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If anybody wants to get deeper into how fashion, class and status work I highly recommend Bourdieu's 'Distinction: A Social Critique of the Judgment of Taste'.

Bourdieu collected large amounts of data on the expressed taste of different social classes in visual art, food, music, literature, social gatherings etc., augmented by semi-structured interviews with a smaller sample. It's not too useful to try and summarize it, but some of the major useful concepts include: Fields (not everybody plays the same status game), Distinction (actions and taste are arbitrary, but need to be distinguishing) and Objectification of taste (how society and the educational system measure taste and conflate it with skill).

Bourdieu is somewhat unfairly known for his theory, but I find he's data-driven sociology extremely compelling (he used just the kind of surveys my sociology teachers kept warning me about in the early 90s).

I read Yvain's report and compared it's reasoning on potassium to the DRI DIETARY REFERENCE INTAKES FOR Water, Potassium, Sodium, Chloride, and Sulfate from Standing Committee on the Scientific Evaluation of Dietary Reference Intakes of the Food and Nutrition Board (http://www.nal.usda.gov/fnic/DRI/DRI_Water/water_full_report.pdf). My understanding of potential concerns would be:

  • Serum potassium (responsible for the sodium-potassium pump etc.) is only very weakly linked to potassium intake, as the kidneys are very good at both excreting extra potassium and keeping potassium in the body if intake is low (though the kidneys are not as good at the latter as the former).

  • Potassium's effect on lowering blood pressure is through the sodium-potassium balance, so potassium helps you mostly if your intake of sodium is too high.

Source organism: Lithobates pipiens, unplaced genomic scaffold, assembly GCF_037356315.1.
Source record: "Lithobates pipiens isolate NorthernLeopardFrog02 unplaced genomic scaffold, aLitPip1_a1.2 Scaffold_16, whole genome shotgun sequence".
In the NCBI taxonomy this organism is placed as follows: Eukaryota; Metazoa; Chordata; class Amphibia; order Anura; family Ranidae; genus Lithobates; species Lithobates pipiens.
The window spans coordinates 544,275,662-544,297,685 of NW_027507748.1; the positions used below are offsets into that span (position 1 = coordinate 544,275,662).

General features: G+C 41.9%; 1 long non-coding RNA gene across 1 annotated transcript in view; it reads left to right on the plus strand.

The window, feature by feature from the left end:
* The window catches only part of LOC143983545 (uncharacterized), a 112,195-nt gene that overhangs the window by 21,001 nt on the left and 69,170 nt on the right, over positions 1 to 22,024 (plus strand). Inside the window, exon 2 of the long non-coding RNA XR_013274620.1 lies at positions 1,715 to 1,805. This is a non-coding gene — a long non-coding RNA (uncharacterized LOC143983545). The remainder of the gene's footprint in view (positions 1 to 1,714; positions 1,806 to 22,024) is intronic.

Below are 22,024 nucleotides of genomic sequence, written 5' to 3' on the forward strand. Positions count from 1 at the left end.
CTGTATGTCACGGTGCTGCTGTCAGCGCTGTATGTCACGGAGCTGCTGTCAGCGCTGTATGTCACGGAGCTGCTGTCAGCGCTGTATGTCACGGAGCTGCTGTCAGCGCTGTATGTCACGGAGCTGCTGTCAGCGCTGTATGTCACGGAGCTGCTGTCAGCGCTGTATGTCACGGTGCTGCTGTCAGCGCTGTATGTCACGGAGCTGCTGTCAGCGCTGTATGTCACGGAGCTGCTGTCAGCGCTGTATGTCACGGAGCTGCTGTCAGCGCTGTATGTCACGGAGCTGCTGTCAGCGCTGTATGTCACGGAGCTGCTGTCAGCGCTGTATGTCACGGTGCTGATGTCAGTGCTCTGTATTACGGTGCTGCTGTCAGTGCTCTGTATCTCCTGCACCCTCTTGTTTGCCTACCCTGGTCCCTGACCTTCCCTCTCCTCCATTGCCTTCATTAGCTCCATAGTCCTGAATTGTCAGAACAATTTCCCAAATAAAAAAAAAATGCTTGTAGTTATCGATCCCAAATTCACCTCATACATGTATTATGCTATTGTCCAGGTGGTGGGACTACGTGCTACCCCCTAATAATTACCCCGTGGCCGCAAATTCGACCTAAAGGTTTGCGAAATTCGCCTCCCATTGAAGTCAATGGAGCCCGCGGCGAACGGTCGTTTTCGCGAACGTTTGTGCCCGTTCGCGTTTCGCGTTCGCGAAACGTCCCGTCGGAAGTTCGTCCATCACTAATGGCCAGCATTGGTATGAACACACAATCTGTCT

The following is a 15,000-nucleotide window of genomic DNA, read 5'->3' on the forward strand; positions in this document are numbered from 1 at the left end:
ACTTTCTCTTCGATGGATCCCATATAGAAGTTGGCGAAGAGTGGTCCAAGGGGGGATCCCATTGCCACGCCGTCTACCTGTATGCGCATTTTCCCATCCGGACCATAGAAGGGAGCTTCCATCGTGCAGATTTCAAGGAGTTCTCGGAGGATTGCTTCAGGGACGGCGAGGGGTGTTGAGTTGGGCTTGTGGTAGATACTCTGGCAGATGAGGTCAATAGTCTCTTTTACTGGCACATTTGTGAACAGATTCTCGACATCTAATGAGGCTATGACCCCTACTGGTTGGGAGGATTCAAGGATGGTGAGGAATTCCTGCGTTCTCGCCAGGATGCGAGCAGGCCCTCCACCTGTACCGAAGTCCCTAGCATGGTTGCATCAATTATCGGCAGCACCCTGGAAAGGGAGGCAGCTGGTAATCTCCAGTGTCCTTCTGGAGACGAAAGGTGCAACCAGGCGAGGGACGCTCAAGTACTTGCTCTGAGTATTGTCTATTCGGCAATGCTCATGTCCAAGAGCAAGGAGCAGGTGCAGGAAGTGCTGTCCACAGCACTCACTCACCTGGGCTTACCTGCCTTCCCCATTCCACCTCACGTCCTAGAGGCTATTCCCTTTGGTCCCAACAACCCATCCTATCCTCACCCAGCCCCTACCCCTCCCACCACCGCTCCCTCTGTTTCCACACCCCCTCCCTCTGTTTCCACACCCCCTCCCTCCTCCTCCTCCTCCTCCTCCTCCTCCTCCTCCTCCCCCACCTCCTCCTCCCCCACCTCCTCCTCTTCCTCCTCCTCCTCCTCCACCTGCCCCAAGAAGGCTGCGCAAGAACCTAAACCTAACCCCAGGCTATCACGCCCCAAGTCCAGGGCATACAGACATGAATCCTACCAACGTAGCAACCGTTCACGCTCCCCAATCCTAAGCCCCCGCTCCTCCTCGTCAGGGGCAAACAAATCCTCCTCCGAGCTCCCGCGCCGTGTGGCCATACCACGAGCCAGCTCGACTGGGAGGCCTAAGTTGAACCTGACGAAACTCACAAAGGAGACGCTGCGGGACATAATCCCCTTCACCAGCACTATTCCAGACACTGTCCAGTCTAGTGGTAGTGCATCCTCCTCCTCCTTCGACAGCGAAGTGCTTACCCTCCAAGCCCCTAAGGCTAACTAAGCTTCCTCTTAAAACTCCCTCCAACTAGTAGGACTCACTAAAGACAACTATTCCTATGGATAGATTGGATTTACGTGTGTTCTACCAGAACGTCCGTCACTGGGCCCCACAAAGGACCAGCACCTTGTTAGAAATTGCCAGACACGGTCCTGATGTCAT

• Increased potassium intake's potential beneficial effects are supposed come from a better acid/base balance in the body; but there is little experimental evidence (as opposed to epidemiological evidence)

  • I don't think the epidemiological studies give reliable evidence for potassium, as the main source of dietary potassium are fresh vegetables, which already correlate with lower mortality on their own, as well as correlating with many lifestyle differences.

  • In animal studies the 'good' potassium was potassium bicarbonate, not potassium chloride, but most supplements have potassium chloride.

From other sources/common knowledge:

  • Sources of base (alkaline) ions should be buffered so that they are not released to the stomach, where they would serve to reduce the necessary acidity of the stomach fluids (very bad for your digestion) instead of helping your body's acid/base balance.

My conclusion: it might indeed be beneficial to increase my potassium intake, but I would have to do it by increasing consumption of vegetables high in potassium rather than by taking supplements.

If you enjoyed Paul Fussell I highly recommed Bourdieu's "Distinction".

It addresses many of the criticisms about class and taste claims expressed in the comments: It is extremely data-driven instead of relying on 'common knowledge'. It describes not only how different classes' tastes differ but how those difference evolve over time, and not only a single hierarchy of classes but the different fields in which classes operate.

Bourdieu doesn't seem to be part of the lesswrong canon, but could well be. He has an undeserved reputation as (only) a theorist, whereas to me his strength is in his use of large bodies of data (but not experiments, alas). The books can be heavy going and to remind of diseased discplines, but the data is great.